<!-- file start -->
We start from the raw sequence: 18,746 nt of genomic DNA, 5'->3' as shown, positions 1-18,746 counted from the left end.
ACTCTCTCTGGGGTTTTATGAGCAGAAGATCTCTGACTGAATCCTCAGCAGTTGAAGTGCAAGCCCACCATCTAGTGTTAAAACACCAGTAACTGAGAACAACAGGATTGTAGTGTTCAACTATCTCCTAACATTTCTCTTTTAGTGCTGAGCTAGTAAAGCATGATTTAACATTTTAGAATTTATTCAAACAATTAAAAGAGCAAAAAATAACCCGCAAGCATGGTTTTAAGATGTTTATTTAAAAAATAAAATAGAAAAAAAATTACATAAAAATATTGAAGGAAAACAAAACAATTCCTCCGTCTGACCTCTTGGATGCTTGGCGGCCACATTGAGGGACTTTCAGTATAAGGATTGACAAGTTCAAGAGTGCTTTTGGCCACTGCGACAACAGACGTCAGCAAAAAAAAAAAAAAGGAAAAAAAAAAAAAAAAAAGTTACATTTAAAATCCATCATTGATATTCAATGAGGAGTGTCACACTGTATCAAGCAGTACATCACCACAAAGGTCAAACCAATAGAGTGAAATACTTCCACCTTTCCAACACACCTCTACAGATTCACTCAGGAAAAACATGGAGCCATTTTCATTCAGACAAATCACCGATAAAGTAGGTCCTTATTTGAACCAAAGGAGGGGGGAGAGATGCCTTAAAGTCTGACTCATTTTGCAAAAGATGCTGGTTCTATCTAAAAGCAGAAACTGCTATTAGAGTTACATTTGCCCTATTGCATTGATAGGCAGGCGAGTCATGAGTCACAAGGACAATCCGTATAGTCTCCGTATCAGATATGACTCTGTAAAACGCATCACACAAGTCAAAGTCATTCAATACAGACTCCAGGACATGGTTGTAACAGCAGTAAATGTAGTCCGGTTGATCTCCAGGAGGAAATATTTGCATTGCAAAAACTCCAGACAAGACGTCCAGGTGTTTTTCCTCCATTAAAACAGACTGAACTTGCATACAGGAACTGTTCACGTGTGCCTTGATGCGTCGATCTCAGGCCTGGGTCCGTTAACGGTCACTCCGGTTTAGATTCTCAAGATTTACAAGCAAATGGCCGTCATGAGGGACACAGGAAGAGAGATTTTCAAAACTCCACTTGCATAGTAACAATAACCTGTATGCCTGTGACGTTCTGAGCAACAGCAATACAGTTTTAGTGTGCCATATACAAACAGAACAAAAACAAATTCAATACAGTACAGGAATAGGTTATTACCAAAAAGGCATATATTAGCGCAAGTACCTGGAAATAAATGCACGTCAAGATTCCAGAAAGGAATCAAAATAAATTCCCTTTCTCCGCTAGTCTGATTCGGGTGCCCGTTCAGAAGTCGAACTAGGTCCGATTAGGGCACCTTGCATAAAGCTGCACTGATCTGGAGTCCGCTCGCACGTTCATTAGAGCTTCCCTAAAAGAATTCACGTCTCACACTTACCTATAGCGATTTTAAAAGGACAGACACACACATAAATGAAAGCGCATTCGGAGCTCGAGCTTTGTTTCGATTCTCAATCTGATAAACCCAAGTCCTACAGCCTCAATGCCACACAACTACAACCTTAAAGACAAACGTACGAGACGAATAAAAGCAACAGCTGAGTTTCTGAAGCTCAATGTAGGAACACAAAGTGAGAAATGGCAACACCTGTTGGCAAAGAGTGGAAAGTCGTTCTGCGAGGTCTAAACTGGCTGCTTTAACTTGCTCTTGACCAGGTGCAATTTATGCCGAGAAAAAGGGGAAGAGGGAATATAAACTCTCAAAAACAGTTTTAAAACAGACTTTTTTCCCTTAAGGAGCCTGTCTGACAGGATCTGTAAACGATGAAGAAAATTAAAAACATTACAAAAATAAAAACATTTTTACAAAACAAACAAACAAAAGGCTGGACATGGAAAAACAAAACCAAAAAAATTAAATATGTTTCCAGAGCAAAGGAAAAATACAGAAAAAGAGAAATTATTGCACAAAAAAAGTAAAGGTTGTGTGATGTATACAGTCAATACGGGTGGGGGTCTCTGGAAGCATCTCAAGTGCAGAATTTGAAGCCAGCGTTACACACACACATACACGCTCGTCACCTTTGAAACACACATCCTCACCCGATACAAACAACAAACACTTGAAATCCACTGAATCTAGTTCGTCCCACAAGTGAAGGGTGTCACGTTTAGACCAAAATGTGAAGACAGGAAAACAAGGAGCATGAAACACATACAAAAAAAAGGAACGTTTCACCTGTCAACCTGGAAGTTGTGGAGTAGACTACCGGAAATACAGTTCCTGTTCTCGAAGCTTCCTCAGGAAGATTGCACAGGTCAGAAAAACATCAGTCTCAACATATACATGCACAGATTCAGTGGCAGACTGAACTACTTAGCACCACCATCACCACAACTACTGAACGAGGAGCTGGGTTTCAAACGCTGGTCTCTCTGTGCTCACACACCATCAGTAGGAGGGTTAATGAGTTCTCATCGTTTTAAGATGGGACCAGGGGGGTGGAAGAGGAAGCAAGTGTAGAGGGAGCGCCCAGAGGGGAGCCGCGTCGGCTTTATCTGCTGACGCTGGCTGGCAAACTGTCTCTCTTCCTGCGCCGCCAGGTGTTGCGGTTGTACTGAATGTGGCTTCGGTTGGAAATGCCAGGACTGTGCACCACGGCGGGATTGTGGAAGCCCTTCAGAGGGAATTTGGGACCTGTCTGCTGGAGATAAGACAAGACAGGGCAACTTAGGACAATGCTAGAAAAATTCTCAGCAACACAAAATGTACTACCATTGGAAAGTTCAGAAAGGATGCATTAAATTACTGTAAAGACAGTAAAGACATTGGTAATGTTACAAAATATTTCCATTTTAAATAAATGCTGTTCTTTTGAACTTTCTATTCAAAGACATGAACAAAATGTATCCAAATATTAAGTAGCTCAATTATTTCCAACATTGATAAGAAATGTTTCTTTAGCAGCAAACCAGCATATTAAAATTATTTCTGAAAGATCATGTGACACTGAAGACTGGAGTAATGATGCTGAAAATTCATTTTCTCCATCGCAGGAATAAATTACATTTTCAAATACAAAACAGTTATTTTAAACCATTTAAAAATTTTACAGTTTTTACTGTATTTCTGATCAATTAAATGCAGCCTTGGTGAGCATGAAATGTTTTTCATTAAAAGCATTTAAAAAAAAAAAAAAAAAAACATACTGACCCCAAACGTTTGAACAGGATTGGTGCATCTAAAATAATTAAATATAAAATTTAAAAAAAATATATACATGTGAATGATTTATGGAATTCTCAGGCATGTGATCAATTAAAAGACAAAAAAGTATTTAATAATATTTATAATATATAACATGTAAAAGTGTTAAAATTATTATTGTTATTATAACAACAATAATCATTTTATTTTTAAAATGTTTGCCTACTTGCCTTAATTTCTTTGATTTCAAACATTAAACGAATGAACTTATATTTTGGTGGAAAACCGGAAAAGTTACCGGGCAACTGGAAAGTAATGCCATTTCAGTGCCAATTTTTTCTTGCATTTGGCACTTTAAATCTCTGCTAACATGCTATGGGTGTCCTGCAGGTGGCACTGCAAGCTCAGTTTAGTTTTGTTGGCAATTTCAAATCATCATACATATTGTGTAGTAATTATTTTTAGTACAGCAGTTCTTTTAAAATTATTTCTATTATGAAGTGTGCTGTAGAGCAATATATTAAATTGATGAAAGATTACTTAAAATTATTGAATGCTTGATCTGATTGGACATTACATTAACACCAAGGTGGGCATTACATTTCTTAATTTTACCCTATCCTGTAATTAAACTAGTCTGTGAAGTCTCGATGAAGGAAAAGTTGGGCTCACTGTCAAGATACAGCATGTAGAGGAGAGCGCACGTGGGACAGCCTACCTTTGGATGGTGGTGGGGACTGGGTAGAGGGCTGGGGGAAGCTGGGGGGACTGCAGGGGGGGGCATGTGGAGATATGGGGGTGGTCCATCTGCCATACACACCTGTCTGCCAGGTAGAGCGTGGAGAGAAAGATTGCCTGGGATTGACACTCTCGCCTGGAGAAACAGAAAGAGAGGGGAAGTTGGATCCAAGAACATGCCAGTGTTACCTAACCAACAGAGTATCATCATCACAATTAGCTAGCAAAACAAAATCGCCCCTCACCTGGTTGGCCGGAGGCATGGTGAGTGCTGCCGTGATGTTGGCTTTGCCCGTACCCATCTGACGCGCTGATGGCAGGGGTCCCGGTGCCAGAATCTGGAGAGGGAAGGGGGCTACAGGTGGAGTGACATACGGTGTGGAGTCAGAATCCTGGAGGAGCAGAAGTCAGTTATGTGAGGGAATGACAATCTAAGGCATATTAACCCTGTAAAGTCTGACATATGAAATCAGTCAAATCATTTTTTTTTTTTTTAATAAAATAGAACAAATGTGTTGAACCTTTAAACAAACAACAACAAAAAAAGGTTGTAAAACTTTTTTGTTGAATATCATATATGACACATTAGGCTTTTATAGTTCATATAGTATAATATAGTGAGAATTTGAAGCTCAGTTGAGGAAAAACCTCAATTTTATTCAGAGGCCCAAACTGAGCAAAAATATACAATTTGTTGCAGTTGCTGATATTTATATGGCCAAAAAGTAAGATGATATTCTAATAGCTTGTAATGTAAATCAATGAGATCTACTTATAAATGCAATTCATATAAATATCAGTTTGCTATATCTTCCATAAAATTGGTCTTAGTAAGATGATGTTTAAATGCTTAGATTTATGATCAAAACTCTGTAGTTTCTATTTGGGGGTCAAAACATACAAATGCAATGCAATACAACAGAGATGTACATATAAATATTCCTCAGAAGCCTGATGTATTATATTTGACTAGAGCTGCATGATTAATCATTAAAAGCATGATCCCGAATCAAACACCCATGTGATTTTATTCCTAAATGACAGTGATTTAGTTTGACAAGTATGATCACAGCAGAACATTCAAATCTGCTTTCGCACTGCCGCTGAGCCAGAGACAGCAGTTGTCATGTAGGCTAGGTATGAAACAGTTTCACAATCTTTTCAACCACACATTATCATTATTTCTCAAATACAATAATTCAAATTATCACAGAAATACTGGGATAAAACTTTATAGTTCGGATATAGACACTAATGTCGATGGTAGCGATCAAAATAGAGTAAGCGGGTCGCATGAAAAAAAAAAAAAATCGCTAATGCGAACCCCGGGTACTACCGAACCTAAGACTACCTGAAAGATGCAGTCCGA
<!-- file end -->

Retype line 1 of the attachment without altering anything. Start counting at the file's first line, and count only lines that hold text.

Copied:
We start from the raw sequence: 18,746 nt of genomic DNA, 5'->3' as shown, positions 1-18,746 counted from the left end.